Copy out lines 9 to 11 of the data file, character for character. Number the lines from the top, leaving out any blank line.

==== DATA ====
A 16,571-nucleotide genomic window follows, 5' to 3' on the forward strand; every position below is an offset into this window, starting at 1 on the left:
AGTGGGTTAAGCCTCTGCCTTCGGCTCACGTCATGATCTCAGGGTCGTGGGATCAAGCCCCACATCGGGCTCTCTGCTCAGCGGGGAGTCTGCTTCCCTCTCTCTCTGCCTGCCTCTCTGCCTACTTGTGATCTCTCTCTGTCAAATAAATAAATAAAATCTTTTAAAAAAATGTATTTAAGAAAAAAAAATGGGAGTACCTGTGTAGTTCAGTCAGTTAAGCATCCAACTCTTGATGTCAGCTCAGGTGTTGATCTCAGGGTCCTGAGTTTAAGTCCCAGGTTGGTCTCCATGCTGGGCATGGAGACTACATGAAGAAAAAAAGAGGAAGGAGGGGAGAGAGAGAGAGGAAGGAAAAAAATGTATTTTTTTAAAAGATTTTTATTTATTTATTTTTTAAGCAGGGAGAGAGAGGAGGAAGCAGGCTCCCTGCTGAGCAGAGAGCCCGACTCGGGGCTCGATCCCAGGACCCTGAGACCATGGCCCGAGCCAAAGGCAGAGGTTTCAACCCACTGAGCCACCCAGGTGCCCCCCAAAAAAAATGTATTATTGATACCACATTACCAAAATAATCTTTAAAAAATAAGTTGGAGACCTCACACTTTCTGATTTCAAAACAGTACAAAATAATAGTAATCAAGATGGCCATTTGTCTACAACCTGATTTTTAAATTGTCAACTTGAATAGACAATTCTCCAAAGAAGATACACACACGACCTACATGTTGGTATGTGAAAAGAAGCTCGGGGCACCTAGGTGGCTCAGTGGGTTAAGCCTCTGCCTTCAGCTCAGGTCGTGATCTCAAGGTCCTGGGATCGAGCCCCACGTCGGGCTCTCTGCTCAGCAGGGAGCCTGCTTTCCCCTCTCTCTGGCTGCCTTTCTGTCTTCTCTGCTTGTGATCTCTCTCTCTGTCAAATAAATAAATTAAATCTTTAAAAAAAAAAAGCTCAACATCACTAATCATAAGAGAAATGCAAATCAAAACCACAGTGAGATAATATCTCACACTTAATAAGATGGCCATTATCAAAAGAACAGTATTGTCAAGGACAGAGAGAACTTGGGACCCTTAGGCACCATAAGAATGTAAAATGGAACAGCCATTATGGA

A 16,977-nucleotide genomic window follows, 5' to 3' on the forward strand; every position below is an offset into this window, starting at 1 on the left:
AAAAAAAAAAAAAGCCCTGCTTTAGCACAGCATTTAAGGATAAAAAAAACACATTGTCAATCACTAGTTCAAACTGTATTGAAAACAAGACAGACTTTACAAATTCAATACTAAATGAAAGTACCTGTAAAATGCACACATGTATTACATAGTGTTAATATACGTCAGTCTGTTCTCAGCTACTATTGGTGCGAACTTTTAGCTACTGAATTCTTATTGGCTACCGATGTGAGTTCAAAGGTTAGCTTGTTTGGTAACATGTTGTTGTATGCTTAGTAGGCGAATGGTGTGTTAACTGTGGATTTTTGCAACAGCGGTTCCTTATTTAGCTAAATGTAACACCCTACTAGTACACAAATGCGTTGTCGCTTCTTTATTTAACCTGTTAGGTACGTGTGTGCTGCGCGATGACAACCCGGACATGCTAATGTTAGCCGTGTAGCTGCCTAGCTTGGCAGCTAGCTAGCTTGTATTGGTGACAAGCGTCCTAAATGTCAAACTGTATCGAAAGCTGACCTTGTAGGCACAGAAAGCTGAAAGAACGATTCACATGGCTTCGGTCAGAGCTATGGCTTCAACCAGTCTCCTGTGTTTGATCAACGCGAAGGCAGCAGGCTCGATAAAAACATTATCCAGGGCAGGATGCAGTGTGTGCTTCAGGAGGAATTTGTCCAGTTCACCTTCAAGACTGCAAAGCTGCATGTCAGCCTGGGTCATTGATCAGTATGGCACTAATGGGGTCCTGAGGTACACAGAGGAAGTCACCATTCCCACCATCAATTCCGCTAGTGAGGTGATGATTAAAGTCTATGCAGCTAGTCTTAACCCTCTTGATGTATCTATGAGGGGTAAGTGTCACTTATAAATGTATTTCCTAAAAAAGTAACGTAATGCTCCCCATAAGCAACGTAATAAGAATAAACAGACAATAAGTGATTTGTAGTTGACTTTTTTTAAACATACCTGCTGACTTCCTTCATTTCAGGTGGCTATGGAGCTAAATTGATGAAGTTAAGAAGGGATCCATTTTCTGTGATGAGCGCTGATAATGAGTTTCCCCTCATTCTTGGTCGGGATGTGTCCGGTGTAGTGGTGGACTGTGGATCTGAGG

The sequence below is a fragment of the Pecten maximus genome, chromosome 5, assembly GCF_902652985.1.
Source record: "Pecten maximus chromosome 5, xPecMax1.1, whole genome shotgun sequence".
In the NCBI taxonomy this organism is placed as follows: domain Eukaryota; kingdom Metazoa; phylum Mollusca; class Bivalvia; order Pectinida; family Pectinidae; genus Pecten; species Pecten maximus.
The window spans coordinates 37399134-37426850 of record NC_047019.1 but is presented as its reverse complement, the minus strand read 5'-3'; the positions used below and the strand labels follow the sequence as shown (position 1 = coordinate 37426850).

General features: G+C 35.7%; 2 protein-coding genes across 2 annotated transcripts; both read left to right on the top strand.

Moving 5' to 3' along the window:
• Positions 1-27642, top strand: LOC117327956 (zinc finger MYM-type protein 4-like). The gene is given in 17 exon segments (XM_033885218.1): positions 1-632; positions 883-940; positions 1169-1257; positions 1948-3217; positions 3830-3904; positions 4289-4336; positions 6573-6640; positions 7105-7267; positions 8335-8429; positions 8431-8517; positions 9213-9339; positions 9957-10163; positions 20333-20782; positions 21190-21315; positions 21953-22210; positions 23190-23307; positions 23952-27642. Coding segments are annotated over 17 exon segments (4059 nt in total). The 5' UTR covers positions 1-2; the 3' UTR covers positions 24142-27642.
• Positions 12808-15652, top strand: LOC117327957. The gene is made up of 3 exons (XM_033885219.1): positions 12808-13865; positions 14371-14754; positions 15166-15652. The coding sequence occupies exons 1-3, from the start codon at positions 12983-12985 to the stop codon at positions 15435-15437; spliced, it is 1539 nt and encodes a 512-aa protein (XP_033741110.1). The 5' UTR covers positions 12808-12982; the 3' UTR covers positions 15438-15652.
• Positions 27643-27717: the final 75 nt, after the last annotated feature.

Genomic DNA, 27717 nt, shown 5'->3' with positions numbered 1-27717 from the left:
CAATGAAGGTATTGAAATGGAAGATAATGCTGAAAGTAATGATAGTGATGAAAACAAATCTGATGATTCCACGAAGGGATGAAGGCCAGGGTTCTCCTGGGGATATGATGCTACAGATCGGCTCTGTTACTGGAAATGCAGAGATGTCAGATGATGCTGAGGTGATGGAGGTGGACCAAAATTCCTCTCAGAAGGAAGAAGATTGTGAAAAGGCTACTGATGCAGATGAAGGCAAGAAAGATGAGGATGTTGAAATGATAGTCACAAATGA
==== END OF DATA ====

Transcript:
General features: G+C 35.7%; 2 protein-coding genes across 2 annotated transcripts; both read left to right on the top strand.

Moving 5' to 3' along the window:
• Positions 1-27642, top strand: LOC117327956 (zinc finger MYM-type protein 4-like). The gene is given in 17 exon segments (XM_033885218.1): positions 1-632; positions 883-940; positions 1169-1257; positions 1948-3217; positions 3830-3904; positions 4289-4336; positions 6573-6640; positions 7105-7267; positions 8335-8429; positions 8431-8517; positions 9213-9339; positions 9957-10163; positions 20333-20782; positions 21190-21315; positions 21953-22210; positions 23190-23307; positions 23952-27642. Coding segments are annotated over 17 exon segments (4059 nt in total). The 5' UTR covers positions 1-2; the 3' UTR covers positions 24142-27642.